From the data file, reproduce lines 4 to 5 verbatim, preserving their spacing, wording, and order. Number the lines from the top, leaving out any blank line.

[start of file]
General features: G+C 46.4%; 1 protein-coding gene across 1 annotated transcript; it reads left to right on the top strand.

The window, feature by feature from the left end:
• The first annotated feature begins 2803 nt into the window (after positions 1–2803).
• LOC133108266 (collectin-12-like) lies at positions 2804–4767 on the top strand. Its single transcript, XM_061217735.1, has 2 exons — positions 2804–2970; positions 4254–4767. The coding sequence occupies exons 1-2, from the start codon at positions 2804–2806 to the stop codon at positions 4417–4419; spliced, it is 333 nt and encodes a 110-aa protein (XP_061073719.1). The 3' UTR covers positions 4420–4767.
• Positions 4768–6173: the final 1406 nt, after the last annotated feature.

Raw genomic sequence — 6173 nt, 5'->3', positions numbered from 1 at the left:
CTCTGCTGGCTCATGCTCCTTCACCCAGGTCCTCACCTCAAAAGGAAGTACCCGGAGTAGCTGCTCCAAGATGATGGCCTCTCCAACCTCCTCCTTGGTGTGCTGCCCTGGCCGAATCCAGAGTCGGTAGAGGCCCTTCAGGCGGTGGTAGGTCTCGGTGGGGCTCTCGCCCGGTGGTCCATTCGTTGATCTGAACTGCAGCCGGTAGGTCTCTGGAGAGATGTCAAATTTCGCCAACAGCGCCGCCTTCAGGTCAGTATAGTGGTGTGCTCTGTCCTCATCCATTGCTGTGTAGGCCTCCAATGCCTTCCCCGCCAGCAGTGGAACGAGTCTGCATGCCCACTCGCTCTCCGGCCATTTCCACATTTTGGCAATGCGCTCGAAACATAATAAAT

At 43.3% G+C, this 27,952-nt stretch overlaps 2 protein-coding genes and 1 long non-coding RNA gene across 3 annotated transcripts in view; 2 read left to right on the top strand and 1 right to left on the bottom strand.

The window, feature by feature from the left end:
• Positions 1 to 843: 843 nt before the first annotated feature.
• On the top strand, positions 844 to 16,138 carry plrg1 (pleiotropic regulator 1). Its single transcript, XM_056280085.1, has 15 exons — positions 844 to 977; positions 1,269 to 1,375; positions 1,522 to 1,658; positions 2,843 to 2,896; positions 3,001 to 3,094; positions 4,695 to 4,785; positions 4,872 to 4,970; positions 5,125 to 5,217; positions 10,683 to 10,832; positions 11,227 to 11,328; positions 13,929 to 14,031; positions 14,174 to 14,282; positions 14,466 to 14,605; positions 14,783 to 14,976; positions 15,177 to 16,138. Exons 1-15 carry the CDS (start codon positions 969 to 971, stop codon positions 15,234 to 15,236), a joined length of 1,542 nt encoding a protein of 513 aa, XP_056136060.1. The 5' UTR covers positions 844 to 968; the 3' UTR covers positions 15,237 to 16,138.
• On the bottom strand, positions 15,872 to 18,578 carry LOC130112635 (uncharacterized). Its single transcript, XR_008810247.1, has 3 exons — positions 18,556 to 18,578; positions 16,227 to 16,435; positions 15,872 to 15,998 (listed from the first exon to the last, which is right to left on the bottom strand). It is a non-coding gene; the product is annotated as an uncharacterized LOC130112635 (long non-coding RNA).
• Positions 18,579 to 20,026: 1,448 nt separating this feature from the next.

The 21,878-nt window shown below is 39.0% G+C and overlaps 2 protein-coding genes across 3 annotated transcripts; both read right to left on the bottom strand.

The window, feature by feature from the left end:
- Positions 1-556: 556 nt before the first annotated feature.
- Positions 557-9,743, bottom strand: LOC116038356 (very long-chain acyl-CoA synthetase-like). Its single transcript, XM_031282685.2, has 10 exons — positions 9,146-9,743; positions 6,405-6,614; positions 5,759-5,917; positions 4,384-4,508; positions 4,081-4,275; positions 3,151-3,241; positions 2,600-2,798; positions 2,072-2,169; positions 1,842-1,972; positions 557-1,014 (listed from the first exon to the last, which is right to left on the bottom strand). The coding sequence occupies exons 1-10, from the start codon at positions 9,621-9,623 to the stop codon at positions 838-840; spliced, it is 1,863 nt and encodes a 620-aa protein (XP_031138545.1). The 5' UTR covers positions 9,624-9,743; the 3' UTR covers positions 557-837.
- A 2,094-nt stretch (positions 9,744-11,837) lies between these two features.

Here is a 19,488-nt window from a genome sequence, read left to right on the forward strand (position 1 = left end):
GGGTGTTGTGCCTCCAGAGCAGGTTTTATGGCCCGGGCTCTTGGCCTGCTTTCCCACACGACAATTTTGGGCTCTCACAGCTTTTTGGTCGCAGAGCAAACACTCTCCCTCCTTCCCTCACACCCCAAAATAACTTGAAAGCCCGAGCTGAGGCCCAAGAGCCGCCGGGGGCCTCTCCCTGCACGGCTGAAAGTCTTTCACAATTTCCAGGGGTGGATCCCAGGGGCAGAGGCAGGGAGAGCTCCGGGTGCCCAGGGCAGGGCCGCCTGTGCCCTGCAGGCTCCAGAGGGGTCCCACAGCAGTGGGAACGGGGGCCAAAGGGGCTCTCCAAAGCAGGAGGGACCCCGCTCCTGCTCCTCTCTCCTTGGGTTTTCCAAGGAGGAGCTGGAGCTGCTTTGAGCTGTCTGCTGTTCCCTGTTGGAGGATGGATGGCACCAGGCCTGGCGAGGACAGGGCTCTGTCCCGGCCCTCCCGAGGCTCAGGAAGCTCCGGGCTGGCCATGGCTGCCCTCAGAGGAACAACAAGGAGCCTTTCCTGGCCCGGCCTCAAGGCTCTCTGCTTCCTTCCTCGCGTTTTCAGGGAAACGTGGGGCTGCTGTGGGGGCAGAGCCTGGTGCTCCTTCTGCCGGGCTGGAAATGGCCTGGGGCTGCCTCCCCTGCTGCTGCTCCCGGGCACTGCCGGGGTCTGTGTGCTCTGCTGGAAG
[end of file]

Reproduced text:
• LOC133108266 (collectin-12-like) lies at positions 2804–4767 on the top strand. Its single transcript, XM_061217735.1, has 2 exons — positions 2804–2970; positions 4254–4767. The coding sequence occupies exons 1-2, from the start codon at positions 2804–2806 to the stop codon at positions 4417–4419; spliced, it is 333 nt and encodes a 110-aa protein (XP_061073719.1). The 3' UTR covers positions 4420–4767.
• Positions 4768–6173: the final 1406 nt, after the last annotated feature.